• 47.
    Liljemalm, Rickard
    et al.
    KTH, School of Technology and Health (STH), Neuronic Engineering.
    Nyberg, Tobias
    KTH, School of Technology and Health (STH), Neuronic Engineering.
    von Holst, Hans
    KTH, School of Technology and Health (STH), Neuronic Engineering.
    Heating during optical stimulation of neurons2011Conference paper (Refereed)
  • 48.
    Liljemalm, Rickard
    et al.
    KTH, School of Technology and Health (STH), Neuronic Engineering.
    Nyberg, Tobias
    KTH, School of Technology and Health (STH), Neuronic Engineering.
    von Holst, Hans
    KTH, School of Technology and Health (STH), Neuronic Engineering.
    Optical Stimulation of Neurons2011Conference paper (Refereed)
  • 49.
    Maria, Asplund
    et al.
    KTH, School of Technology and Health (STH), Neuronic Engineering.
    Thaning, Elin
    KTH, School of Technology and Health (STH), Neuronic Engineering.
    Inganäs, Olle
    Biomolecular and Organic Electronics IFM, and Center of Organic Electronics, Linköping University, SE-581 83 Linköping, Sweden.
    von Holst, Hans
    KTH, School of Technology and Health (STH), Neuronic Engineering.
    Electroactive Polymers for Neural Interfaces: New Materials2007Conference paper (Refereed)
  • 50. Mordaka, J.
    et al.
    Kleiven, Svein
    KTH, School of Technology and Health (STH), Neuronic Engineering (Closed 20130701).
    Van Schijndel-De Nooij, M.
    De Lange, R.
    Casanova, L. J. G.
    Carter, E. L.
    Von Holst, Hans
    KTH, School of Technology and Health (STH), Neuronic Engineering (Closed 20130701).
    The importance of rotational kinematics in pedestrian head to windshield impacts2007In: International Research Council on the Biomechanics of Injury - 2007 International IRCOBI Conference on the Biomechanics of Injury, Proceedings, 2007, p. 83-94Conference paper (Refereed)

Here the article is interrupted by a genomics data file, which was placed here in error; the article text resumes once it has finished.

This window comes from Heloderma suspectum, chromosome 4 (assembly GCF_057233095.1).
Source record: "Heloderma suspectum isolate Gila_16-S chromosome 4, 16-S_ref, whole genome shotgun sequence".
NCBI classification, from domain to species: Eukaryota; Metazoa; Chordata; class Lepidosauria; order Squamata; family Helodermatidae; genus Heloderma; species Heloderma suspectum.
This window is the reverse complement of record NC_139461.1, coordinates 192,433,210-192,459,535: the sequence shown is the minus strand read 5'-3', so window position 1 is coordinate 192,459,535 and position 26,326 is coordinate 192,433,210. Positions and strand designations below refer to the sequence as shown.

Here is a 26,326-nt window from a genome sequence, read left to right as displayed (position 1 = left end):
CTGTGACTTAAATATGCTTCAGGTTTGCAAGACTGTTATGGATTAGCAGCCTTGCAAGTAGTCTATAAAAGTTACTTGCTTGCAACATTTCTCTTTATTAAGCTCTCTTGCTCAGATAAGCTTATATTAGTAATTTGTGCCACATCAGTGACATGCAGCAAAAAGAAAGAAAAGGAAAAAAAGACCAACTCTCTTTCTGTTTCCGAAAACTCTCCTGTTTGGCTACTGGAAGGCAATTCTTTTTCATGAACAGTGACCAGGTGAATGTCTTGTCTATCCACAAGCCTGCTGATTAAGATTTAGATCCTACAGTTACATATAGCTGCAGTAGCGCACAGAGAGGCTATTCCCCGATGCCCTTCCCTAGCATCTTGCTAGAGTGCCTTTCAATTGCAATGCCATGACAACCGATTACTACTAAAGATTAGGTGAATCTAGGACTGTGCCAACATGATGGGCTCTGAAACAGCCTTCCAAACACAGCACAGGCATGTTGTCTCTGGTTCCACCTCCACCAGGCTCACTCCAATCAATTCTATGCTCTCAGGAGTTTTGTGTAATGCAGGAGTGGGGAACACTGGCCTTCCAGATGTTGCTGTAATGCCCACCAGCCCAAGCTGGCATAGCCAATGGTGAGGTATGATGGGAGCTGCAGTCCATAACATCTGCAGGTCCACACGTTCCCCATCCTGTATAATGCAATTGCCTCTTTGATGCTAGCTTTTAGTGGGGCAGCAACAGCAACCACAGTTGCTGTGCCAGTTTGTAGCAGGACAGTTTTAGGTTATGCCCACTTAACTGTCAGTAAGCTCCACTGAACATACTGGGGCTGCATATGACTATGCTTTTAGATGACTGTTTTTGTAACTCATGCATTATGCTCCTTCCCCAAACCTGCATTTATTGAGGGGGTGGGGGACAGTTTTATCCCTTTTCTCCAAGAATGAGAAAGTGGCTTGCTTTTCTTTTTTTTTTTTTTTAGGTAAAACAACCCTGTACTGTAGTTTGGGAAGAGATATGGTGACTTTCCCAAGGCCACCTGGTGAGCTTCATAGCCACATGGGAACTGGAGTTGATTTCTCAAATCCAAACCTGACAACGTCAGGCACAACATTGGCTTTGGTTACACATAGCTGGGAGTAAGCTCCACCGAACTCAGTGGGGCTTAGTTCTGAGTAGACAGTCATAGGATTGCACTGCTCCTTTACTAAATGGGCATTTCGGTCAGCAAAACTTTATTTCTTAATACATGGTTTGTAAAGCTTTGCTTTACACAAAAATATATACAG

Abstract [en]

    The objective of the present study was to analyze the effect of angular kinematics on head injury in pedestrian head-to-windshield impacts. Three cases of pedestrian head impacts were simulated with FE head and windshield models. The initial impact conditions were obtained from pedestrian accident reconstructions carried out using multi-body pedestrian and car models. The results from the FE head model were compared with injuries reported in the database. Maximum principal strain was chosen as the injury indicator. After successful head injury predictions, the initial velocities were varied and as a result different peak angular velocities and accelerations were simulated. The results showed that increased peak change in angular velocity caused higher maximal principal strain in the brain and in consequence higher probability of Diffuse Axonal Injury (DAI), and Acute Subdural Haematoma (ASDH). A dramatic, three-fold increase in the strain levels in the brain was found when doubling the impact velocity. This paper presents work performed within the framework of a European Commission 6 th framework project (APROSYS).